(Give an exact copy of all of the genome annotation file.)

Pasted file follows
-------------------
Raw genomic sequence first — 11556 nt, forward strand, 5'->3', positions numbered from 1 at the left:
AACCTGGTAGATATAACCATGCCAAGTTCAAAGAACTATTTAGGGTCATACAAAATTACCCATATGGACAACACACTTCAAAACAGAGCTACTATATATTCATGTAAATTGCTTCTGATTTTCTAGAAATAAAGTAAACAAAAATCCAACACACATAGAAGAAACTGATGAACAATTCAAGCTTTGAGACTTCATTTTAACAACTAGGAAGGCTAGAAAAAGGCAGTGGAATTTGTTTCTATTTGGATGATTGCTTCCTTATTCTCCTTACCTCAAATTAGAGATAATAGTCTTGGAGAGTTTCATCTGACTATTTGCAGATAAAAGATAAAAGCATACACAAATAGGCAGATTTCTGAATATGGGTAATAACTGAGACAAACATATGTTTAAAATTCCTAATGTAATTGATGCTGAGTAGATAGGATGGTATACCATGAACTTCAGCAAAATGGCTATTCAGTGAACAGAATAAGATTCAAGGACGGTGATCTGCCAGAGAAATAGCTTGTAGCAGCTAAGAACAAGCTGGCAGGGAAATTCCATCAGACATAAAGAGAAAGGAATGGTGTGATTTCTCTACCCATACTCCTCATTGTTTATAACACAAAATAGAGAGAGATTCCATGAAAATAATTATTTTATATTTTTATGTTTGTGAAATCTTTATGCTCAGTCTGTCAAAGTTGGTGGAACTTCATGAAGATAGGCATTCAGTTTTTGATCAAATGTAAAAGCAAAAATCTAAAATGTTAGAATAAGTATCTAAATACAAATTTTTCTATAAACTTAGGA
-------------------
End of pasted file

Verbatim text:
Raw genomic sequence first — 11556 nt, forward strand, 5'->3', positions numbered from 1 at the left:
AACCTGGTAGATATAACCATGCCAAGTTCAAAGAACTATTTAGGGTCATACAAAATTACCCATATGGACAACACACTTCAAAACAGAGCTACTATATATTCATGTAAATTGCTTCTGATTTTCTAGAAATAAAGTAAACAAAAATCCAACACACATAGAAGAAACTGATGAACAATTCAAGCTTTGAGACTTCATTTTAACAACTAGGAAGGCTAGAAAAAGGCAGTGGAATTTGTTTCTATTTGGATGATTGCTTCCTTATTCTCCTTACCTCAAATTAGAGATAATAGTCTTGGAGAGTTTCATCTGACTATTTGCAGATAAAAGATAAAAGCATACACAAATAGGCAGATTTCTGAATATGGGTAATAACTGAGACAAACATATGTTTAAAATTCCTAATGTAATTGATGCTGAGTAGATAGGATGGTATACCATGAACTTCAGCAAAATGGCTATTCAGTGAACAGAATAAGATTCAAGGACGGTGATCTGCCAGAGAAATAGCTTGTAGCAGCTAAGAACAAGCTGGCAGGGAAATTCCATCAGACATAAAGAGAAAGGAATGGTGTGATTTCTCTACCCATACTCCTCATTGTTTATAACACAAAATAGAGAGAGATTCCATGAAAATAATTATTTTATATTTTTATGTTTGTGAAATCTTTATGCTCAGTCTGTCAAAGTTGGTGGAACTTCATGAAGATAGGCATTCAGTTTTTGATCAAATGTAAAAGCAAAAATCTAAAATGTTAGAATAAGTATCTAAATACAAATTTTTCTATAAACTTAGGA